Spokesman Andrei Krivtsov said the criticism by Michael McConnell, the new U.S. director of national intelligence, reflects "outdated, obsolete ideas."
Krivtsov said McConnell had spent too much time as a Sovietologist and his evaluation had "no foundation."
The Russian Federation Council, the upper house of parliament, has also dismissed the U.S. accusations.
"Let's not forget that if we compare the Russian and U.S. military budgets, the difference between them is not even in tens but in hundreds of times,” said Mikhail Margelov, the head of the council’s Foreign Affairs Committee. “So, in my opinion, to say that Russia could present a threat to the United States is not serious."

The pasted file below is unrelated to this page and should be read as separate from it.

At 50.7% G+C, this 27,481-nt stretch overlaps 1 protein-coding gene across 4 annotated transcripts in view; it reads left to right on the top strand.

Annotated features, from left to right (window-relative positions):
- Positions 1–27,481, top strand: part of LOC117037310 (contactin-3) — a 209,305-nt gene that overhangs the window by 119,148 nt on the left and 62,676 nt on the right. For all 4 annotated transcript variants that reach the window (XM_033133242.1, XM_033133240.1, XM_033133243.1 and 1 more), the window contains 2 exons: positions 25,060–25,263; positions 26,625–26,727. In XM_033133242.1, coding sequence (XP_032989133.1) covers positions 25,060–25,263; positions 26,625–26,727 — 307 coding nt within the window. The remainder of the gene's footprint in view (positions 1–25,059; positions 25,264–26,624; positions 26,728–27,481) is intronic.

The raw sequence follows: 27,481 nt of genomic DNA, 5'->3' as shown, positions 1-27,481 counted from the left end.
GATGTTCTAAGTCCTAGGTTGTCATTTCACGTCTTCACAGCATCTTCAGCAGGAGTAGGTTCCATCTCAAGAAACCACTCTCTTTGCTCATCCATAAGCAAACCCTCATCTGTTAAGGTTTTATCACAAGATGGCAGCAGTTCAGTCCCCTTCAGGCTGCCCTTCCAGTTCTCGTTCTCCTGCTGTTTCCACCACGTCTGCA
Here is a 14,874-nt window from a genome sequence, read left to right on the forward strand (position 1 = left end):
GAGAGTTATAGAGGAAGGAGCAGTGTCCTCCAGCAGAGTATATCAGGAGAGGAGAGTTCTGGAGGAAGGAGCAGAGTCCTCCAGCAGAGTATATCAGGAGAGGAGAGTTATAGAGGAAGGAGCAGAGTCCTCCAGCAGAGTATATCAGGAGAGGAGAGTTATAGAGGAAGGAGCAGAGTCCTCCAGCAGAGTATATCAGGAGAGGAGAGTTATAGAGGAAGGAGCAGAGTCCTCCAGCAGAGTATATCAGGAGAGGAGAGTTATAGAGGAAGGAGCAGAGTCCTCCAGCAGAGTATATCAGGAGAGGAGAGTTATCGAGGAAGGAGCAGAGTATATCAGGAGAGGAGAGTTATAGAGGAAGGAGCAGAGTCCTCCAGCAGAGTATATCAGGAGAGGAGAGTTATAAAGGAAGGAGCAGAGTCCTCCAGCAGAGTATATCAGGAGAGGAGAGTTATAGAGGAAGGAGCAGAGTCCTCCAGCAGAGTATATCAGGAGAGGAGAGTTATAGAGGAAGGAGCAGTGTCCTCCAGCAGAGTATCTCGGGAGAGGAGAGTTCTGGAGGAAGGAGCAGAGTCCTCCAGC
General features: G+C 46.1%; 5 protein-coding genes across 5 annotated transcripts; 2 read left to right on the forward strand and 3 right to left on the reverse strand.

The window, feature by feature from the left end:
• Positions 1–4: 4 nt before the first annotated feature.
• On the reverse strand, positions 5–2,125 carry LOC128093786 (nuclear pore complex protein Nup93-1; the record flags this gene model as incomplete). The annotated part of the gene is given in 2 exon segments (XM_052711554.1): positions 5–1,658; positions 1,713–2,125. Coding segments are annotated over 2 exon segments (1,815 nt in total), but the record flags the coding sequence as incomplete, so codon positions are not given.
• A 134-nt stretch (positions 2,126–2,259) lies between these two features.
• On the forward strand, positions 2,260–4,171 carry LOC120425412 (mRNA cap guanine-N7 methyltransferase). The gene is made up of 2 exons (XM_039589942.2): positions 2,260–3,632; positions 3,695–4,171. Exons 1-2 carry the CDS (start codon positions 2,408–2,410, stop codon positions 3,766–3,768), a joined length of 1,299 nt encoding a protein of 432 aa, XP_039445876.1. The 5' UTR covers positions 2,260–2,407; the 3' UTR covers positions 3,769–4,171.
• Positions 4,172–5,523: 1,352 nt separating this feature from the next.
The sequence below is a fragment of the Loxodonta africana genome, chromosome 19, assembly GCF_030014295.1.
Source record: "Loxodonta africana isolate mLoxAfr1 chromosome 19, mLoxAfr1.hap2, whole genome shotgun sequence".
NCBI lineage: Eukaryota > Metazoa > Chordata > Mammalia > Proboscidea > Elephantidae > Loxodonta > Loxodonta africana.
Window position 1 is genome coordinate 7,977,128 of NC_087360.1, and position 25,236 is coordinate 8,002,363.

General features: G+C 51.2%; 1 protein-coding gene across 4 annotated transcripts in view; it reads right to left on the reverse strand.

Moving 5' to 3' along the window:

Demonstrators speak with local politicians in Butovo about the destruction of a local forest in July 2006 (RFE/RL)
IS RUSSIAN DEMOCRACY MANAGING? Russian President Vladimir Putin has said Western powers seek to pressure Russia under the pretext of concern over its democratic development. He has said Russia is ready to listen to "well-intentioned criticism," but will not allow anyone to interfere in its internal affairs. The Kremlin has been criticized for stifling political oppostion, increasing central control over the media, and cracking down on the work on nongovernmental organizations.